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Municipalizing Historical Sites Seems Inevitable
People, Travel

Municipalizing Historical Sites Seems Inevitable

The head of Tehran Province’s office of Iran’s Cultural Heritage, Handicrafts and Tourism Organization has tried to assuage concerns about municipalizing historical sites by assuring activists and concerned citizens that the organization “will not abandon its supervisory role.”
Speaking to ILNA, Rajabali Khosroabadi said, “Some things are done better with the help of others. The same (concept) applies to transferring the ownership of some historical sites to municipalities.”
The official added that the organization is committed to protecting historical heritage sites and municipalization of these sites “doesn’t mean we’ll stop monitoring the preservation.”
Cultural heritage officials have generally commended the attention given to historical sites in the proposed sixth economic, cultural and social development plan (2016-21). But at least one part of the plan has irked activists: giving  ownership of some historical sites to municipalities.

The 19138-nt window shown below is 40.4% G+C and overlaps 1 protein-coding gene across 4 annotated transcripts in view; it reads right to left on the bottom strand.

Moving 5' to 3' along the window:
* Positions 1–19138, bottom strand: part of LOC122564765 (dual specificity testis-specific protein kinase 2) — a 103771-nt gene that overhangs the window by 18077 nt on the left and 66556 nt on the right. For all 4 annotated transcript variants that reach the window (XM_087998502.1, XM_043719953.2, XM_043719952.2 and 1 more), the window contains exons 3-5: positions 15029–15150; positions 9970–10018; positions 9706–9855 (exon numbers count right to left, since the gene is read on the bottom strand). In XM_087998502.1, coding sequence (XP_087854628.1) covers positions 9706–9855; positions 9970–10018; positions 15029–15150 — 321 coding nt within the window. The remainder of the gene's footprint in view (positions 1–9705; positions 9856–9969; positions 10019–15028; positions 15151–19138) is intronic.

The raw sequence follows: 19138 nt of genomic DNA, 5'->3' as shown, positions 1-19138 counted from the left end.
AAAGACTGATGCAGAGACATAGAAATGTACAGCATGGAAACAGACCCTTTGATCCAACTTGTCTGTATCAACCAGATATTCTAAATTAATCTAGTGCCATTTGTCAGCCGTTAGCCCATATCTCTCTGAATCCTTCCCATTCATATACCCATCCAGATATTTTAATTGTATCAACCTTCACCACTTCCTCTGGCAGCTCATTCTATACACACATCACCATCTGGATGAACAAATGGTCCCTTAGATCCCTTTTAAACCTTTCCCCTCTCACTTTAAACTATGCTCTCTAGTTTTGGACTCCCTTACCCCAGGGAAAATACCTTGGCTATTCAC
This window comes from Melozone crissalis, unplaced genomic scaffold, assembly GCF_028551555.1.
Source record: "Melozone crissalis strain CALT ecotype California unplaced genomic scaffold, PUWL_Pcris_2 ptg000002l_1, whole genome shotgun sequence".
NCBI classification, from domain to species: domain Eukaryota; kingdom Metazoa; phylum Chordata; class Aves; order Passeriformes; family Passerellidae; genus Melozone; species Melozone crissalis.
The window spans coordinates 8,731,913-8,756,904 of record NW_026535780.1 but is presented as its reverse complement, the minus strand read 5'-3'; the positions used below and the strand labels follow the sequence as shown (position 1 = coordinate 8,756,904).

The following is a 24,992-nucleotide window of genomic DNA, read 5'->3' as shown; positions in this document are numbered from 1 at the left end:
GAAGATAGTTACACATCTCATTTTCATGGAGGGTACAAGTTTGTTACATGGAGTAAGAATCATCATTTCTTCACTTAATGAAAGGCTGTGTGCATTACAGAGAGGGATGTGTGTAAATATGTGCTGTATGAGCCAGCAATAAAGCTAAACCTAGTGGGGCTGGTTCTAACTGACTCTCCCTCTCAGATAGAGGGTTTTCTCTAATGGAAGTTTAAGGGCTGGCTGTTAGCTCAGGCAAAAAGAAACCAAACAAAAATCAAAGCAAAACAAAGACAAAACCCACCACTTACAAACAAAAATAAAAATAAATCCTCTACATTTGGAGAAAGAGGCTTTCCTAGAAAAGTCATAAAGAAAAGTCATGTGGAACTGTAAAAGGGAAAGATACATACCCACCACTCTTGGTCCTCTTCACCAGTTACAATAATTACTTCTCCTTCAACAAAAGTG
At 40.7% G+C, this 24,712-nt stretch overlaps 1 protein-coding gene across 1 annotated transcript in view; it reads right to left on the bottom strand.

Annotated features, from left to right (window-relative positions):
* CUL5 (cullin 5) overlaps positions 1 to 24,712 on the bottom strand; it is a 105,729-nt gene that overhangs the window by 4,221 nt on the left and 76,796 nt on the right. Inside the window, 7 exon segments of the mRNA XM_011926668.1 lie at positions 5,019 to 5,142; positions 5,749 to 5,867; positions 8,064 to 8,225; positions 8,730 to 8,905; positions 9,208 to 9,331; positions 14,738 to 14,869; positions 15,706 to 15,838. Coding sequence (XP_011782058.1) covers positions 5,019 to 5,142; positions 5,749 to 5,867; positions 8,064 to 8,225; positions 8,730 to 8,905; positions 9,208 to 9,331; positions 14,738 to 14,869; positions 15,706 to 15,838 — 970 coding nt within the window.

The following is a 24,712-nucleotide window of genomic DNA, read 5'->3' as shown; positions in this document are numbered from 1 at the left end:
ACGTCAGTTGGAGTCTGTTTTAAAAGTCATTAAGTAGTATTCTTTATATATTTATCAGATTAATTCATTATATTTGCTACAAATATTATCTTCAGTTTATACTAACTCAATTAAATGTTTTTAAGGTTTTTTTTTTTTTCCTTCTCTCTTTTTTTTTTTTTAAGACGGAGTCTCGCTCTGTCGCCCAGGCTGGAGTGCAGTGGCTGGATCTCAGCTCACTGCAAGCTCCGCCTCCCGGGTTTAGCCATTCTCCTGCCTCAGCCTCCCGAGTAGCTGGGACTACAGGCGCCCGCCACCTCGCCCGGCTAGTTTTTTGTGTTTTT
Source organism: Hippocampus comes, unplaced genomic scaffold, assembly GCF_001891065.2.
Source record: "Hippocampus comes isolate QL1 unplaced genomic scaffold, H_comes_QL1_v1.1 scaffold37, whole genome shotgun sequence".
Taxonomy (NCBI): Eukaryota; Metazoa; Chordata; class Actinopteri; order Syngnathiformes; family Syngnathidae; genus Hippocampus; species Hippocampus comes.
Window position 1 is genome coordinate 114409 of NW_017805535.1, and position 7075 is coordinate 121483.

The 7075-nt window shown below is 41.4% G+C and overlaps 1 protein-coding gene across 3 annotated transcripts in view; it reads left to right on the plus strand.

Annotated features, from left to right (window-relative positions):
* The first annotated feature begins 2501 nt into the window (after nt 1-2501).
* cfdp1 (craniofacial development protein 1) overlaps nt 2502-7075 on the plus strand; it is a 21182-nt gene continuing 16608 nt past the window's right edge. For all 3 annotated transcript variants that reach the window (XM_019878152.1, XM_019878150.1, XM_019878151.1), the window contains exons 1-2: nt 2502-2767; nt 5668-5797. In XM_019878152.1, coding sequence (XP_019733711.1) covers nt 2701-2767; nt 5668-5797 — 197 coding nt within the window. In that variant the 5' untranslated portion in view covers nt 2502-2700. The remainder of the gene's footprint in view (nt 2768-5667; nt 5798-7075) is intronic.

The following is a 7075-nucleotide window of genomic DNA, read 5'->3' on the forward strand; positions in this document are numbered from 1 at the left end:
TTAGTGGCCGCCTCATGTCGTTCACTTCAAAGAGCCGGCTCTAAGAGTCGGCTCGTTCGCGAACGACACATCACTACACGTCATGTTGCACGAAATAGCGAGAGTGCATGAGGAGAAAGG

An article in the plan (still to be ratified by the Majlis) states that ownership of historical and cultural heritage sites in cities with a population above 100,000 that are not inscribed on the National Heritage List will be granted to municipalities.
When reports first emerged about the ICHHTO decision to let municipalities take charge of the sites, activists and academia alike protested and voiced dismay, prompting  news outlets to report that the ICHHTO might scrap the section altogether.
However, ICHHTO chief Masoud Soltanifar later dismissed the reports, stressing that the measure “will remain in place,” making it all but clear that opposing the municipalization of cultural heritage sites is an exercise in futility.
Last month, Hekmatollah Mollasalehi, an Iranian archeologist and academic based in Athens, told ILNA that the municipalizing historical sites will “impose a heavy cost on the country’s history.”
“Measures like these should have no place in the next economic development plan, because they will allow a selected few to take undue advantage of valuable historical sites for personal profit,” he said.
Drawing a contrast between historical structures and modern buildings, the expert argued that “it is dangerous” to hand over the reins of cultural heritage to an entity (municipalities) whose primary expertise lies in making money by demolishing old structures to building skyscrapers.

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